French doors provide a beautifully elegant entry into a room or into your garden. They have been used in Europe for hundreds of years, and a period home really looks wonderful with these doors.
However, if your home has had these doors for hundreds of years already, they may be looking a bit worse for wear now. So, if you’re looking to replace your French door, you may be wondering if there is a suitable replacement.
Today, we’re looking at french and patio doors. To find out if there is a suitable, slightly more modern replacement or whether there is a way of repairing your current doors to retain the style, but ensure they are in great condition. Firstly, though, let’s find out what French doors actually are, shall we?
These doors originated in France (you probably guessed that) in the 17th century (French Baroque architecture). This was the Renaissance period in France, and new technologies in glassmaking allowed new ideas for doors and windows to come to the forefront and change the architecture in France (and later the rest of Europe) for years.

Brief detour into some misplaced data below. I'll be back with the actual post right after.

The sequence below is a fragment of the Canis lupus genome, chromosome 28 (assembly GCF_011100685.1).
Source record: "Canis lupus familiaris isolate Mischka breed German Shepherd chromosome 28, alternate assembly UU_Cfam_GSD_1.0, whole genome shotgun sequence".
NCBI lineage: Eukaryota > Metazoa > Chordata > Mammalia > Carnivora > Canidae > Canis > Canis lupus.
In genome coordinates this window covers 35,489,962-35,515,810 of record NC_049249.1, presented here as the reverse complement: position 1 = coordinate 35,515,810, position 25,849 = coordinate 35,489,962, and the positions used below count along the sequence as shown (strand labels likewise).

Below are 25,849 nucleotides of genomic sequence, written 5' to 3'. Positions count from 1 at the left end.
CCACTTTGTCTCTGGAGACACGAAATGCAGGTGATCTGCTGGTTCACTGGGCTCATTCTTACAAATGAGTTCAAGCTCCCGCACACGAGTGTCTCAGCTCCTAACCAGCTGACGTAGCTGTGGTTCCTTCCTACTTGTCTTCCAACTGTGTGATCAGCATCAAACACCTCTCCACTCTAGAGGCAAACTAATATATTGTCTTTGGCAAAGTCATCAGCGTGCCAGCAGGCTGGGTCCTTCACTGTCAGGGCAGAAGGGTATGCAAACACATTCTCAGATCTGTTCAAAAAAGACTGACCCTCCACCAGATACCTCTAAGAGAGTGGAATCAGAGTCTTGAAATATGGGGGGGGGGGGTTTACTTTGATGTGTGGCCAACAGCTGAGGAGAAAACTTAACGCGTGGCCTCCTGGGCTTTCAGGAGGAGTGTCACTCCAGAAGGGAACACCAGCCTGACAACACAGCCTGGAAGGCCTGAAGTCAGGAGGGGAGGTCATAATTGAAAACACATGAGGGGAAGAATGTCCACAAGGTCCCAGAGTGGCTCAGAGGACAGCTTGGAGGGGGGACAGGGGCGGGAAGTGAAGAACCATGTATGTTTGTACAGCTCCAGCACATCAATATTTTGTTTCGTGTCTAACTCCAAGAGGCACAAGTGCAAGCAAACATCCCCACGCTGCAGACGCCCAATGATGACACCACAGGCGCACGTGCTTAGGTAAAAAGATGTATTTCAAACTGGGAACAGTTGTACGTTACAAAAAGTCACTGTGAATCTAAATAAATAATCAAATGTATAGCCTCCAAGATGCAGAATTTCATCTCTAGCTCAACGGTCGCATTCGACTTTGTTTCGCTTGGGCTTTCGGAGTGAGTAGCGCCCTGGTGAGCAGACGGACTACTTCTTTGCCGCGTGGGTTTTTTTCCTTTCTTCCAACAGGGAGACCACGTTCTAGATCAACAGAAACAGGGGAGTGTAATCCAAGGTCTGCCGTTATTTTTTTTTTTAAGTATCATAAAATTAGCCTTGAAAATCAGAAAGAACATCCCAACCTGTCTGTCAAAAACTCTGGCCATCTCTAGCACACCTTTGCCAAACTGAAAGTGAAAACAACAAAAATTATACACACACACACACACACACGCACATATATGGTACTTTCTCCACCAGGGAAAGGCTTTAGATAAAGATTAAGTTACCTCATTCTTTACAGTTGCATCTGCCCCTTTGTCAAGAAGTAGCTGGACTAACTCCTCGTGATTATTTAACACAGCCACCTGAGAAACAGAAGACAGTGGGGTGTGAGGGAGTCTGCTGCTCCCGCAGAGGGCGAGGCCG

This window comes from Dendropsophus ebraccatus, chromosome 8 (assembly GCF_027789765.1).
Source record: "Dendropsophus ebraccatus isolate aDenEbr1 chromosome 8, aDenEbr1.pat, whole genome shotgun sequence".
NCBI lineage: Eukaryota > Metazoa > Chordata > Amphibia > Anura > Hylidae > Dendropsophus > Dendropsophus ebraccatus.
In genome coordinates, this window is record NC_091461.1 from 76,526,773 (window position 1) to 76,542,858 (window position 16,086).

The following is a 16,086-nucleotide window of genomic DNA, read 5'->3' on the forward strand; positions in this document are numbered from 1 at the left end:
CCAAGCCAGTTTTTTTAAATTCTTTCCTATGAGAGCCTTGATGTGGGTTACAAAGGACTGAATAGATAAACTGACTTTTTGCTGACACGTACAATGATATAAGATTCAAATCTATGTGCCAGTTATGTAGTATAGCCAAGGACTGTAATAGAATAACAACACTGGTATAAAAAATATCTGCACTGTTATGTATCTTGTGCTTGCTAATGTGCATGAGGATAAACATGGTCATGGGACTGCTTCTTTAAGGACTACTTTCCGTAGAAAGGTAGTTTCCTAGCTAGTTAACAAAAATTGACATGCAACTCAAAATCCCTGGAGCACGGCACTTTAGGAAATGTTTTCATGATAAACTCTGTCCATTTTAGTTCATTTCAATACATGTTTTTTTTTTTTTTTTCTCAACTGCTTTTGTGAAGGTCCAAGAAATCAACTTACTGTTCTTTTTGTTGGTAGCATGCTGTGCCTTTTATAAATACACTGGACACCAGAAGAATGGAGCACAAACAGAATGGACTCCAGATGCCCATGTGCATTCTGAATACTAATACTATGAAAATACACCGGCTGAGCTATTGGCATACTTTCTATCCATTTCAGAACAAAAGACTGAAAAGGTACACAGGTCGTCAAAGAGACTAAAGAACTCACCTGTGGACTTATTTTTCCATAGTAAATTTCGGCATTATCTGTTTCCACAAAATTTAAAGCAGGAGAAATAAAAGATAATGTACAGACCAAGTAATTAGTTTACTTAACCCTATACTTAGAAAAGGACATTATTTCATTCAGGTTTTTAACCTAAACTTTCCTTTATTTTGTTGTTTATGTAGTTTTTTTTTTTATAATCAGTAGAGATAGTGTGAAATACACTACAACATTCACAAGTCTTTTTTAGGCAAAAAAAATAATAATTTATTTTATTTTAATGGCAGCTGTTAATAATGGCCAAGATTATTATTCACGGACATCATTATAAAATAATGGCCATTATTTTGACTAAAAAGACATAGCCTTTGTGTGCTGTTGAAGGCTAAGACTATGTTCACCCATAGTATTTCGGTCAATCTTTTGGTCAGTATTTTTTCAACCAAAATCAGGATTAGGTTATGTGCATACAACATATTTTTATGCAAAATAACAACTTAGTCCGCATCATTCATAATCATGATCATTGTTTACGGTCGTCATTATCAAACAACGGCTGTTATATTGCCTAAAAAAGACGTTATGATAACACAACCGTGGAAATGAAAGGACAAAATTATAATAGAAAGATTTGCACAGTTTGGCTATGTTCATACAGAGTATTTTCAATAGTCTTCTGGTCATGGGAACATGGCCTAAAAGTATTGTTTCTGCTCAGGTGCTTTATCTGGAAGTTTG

French doors are traditionally used as an external door, usually to a patio or garden area. However, some homes use them to separate internal spaces while retaining good natural lighting throughout the home. This is because this type of door has windows from top to bottom, in the sash window style (also popularised and perfected in Europe in the same period). This is why some people refer to French doors as ‘French windows’ because they look like large windows. There are also examples of sliding French doors, which can either be used to access an internal or external space.